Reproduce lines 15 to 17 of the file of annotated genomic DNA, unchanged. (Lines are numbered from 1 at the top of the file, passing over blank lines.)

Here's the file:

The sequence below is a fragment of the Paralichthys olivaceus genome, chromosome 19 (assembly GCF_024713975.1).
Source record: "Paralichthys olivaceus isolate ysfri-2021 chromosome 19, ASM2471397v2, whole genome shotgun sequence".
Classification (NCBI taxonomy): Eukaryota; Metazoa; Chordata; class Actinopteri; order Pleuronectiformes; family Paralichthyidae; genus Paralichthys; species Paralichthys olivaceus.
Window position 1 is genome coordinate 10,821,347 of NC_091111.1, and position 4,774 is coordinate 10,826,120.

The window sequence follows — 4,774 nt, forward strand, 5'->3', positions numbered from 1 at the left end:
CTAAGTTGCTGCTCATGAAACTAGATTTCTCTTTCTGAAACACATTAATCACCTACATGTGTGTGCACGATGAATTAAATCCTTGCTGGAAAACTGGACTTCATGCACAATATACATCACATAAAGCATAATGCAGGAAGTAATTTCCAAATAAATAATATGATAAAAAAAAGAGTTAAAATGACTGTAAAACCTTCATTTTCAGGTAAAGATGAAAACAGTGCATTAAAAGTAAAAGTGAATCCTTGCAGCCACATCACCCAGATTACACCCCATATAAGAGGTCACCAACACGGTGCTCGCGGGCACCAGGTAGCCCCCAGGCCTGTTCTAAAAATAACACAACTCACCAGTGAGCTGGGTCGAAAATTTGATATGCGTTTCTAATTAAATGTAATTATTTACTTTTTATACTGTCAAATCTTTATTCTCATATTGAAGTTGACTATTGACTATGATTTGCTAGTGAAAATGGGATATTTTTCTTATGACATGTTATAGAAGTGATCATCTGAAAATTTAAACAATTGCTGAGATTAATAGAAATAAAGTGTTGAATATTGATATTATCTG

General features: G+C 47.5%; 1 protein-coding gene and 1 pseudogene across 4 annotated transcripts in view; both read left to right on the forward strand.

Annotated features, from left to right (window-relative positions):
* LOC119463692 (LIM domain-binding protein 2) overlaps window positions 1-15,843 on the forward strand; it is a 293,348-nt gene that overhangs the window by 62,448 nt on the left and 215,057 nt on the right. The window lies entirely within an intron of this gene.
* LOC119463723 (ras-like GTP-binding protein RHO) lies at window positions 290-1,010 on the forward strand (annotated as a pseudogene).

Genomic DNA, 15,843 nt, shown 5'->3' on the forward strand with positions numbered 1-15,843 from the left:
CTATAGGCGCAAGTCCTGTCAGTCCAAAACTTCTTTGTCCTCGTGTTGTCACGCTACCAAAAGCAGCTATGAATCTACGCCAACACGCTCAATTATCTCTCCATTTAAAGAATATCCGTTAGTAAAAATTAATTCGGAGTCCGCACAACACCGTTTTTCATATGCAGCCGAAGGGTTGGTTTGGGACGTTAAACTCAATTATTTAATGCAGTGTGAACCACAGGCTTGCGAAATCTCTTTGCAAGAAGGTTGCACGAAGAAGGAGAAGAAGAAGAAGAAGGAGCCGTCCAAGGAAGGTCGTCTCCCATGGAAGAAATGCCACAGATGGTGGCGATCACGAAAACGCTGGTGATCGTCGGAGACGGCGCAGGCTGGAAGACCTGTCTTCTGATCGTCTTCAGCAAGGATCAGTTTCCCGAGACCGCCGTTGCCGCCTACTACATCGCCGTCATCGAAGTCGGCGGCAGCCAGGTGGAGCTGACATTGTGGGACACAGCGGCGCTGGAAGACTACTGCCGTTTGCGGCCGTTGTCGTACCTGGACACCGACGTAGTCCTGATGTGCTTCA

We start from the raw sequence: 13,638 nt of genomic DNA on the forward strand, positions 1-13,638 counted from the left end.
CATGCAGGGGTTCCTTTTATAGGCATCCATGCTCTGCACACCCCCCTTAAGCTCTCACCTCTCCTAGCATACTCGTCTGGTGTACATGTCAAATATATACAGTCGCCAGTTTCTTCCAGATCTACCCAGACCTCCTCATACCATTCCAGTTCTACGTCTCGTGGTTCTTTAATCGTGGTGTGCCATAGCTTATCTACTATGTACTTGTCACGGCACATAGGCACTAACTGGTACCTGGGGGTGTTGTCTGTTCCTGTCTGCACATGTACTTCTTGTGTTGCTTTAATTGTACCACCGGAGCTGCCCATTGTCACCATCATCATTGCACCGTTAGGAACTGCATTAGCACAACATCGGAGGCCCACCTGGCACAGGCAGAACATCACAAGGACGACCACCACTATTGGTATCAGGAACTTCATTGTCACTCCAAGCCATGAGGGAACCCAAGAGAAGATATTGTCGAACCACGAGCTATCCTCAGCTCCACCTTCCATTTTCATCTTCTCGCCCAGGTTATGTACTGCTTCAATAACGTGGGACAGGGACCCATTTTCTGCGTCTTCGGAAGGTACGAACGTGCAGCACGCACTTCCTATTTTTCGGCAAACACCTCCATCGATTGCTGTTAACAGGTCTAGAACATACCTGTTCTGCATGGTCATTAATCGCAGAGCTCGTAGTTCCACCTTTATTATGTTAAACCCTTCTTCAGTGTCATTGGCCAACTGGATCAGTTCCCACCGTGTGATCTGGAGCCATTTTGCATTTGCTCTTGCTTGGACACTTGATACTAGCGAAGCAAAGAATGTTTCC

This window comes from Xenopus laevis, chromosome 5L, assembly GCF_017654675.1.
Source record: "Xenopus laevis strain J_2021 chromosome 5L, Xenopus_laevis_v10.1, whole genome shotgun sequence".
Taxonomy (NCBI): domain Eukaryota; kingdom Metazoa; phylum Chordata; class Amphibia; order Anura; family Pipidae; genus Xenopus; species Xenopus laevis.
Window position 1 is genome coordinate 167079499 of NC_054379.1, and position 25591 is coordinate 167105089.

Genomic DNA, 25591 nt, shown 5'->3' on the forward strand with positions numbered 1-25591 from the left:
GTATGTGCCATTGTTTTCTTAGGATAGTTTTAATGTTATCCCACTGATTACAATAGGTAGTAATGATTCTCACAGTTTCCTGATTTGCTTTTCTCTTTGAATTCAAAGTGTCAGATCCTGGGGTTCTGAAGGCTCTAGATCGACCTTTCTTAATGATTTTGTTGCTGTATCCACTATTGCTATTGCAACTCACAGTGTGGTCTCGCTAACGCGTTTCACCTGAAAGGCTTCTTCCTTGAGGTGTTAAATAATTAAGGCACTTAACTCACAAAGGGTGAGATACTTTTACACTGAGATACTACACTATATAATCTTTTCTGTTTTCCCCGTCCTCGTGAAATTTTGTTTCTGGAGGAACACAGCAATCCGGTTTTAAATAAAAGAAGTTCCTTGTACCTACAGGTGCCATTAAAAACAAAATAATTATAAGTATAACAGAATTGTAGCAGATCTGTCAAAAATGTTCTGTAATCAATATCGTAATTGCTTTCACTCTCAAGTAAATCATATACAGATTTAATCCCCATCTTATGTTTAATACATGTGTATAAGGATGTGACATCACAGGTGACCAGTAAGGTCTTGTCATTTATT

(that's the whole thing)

This window comes from Xenopus laevis, chromosome 5L, assembly GCF_017654675.1.
Source record: "Xenopus laevis strain J_2021 chromosome 5L, Xenopus_laevis_v10.1, whole genome shotgun sequence".
Taxonomy (NCBI): domain Eukaryota; kingdom Metazoa; phylum Chordata; class Amphibia; order Anura; family Pipidae; genus Xenopus; species Xenopus laevis.